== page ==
There’s been a lot of talk that that’s where this is heading now, a quixotic quest that may not slay the dragon but lead to long and sustainable change that could set the table for a future revolution. It’s an idealistic goal that fits into the mold most associate with Sanders, and if he could pull it off the process would undoubtedly be better off, the question is whether the convention apparatus can be affected in the same way it has in the past. When this business began it was an actual meeting of the party and a time to do business. Now it’s a largely ceremonial role and there’s ample evidence the Clinton team wouldn’t allow any grandstanding, deal making, or influence peddling to take hold.

The simple and undeniable truth here is that Sanders didn’t get into this race to become president. He threw his hat in the ring to shock the system and nudge Clinton left. Somehow or another, through will and miracle, he’s pushed the system to the point of breaking and forced Clinton to reconsider her entire political spectrum. Whether that change holds or not is anybody’s guess, but at least there’s doubt now.

Next week Clinton will win Florida, Illinois, Missouri, North Carolina, and Ohio. It is every state that matters this side of California, and it will be effectively over. Sanders will continue to run and he’ll continue to win the hearts and minds of progressives around the country who aren’t ready or willing to give up.


A few minutes after Clinton’s victory address, Trump hosted what some called a “press conference” at the Mar-A-Lago club, a fifty-eight bedroom palatial estate that holds one of the gaudiest and hilarious ballrooms you will ever see. Chris Christie, now his whipped subservient, did the dirty work of introducing him and then standing in the background like a second grader who’d gone and shit his pants to oblivion.

There were no answers to be had. Trump trumpeted his victories, ridiculed Rubio to the delight of his supporters, and berated a reporter into silence. Never once did he approach anything resembling an intelligible thought or piece of policy. It was the type of performance you’d expect from a guest speaker who hadn’t bothered to prepare.

When he gave way Cruz took the stage at the Redneck Country Club, an establishment run by a racist radio DJ, and asked his rivals to “prayerfully consider uniting the party” and then lubricated his plea by quoting that conservative icon John Fitzgerald Kennedy’s call to action: “Ask not what your country can do for you…” When it was all over, he plucked his daughter from the stage and slung her about so wildly his wife had to step in to rescue her.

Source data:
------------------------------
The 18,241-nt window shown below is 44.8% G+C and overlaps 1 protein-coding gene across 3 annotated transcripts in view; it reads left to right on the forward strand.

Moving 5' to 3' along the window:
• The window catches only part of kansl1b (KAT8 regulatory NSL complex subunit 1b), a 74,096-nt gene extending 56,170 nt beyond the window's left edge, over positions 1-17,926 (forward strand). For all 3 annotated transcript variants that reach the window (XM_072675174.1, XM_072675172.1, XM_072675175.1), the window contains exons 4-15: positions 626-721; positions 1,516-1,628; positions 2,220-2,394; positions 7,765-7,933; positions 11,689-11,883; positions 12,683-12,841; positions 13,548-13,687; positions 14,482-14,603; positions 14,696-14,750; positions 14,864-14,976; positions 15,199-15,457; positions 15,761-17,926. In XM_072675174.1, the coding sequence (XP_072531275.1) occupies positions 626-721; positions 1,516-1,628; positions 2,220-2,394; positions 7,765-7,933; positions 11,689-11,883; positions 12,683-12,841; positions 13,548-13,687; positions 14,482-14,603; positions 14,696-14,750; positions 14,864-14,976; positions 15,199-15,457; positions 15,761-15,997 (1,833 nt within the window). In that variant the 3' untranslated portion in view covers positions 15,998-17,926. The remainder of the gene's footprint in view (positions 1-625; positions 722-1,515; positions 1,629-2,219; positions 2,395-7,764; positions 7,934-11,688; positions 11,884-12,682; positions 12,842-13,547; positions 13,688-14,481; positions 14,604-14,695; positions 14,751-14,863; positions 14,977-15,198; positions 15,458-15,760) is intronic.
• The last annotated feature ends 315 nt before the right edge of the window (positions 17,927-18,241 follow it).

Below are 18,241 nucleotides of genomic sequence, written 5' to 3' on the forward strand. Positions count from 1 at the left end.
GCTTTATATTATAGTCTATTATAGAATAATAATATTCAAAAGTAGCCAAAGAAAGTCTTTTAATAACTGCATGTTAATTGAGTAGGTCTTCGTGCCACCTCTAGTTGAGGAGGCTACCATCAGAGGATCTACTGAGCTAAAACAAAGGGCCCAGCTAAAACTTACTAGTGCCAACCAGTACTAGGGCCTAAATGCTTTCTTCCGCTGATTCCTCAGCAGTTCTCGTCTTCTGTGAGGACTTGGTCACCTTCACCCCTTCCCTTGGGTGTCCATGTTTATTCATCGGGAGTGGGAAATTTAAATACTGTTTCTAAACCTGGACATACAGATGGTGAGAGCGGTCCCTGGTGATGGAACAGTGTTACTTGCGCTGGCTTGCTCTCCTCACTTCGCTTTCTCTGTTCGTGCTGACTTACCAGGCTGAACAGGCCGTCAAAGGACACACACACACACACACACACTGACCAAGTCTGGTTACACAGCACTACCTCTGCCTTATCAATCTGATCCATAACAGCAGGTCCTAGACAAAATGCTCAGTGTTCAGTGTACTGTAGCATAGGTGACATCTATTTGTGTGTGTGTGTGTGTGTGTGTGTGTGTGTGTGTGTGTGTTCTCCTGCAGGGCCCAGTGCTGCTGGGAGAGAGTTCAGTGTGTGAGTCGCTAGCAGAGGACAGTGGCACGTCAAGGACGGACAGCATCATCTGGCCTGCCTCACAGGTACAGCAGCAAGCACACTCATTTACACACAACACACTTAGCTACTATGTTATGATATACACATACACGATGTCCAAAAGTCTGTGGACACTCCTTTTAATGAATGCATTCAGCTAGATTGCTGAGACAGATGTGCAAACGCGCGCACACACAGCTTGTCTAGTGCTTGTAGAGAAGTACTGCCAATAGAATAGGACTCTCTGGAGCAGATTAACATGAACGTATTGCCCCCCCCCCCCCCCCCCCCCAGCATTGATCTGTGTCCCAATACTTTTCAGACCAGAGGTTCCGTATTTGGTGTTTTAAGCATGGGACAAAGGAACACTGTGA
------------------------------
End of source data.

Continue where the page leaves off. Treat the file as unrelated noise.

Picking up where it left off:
Put simply, this field is a loser. They’re all flawed and they’re all incapable. They’ve allowed one of the most unprofessional and unpolished candidates in recent history to flounce in and play the media like an instrument. Rubio spent more time this week insulting Trump’s hands and dick size than making the case for why anybody in their right mind should trust him with the keys to the country. Cruz has afforded himself like a low-rent televangelist who’s more than willing to dig under any rock and stab anybody in his way to get a vote. They’ve had all the time they should’ve needed and they’re not going to get the job done.

Now it’s a matter of whether or not the institution that is the Republican Party, a once-proud group that’s currently being run by its most ineffective chairman, to determine whether it wants to be die a natural death or euthanize itself. If Hillary Clinton isn’t indicted – and there’s still a chance she could be – and Trump can’t bring the new base he’s been promising this whole time, they’re going to lose not only the White House for the third consecutive term, but possibly the House of Representatives and the Supreme Court. If they sabotage his candidacy, and deny the will of the people, how can they lay any claim to those voters moving forward? And if they do it, if they pull the trigger on this interference, won’t Trump cry foul and run as an independent, thus dooming them anyway?

It is the proverbial snake eating its own tail, this cannibalization, this self-immolation they can’t afford and, at long last, they can’t avoid. There’s a poison pill the size of millions of angry, expectant Trump voters, and the taste is unbelievably bitter.



Caricature by DonkeyHotey: Donald Trump’s Southern Strategy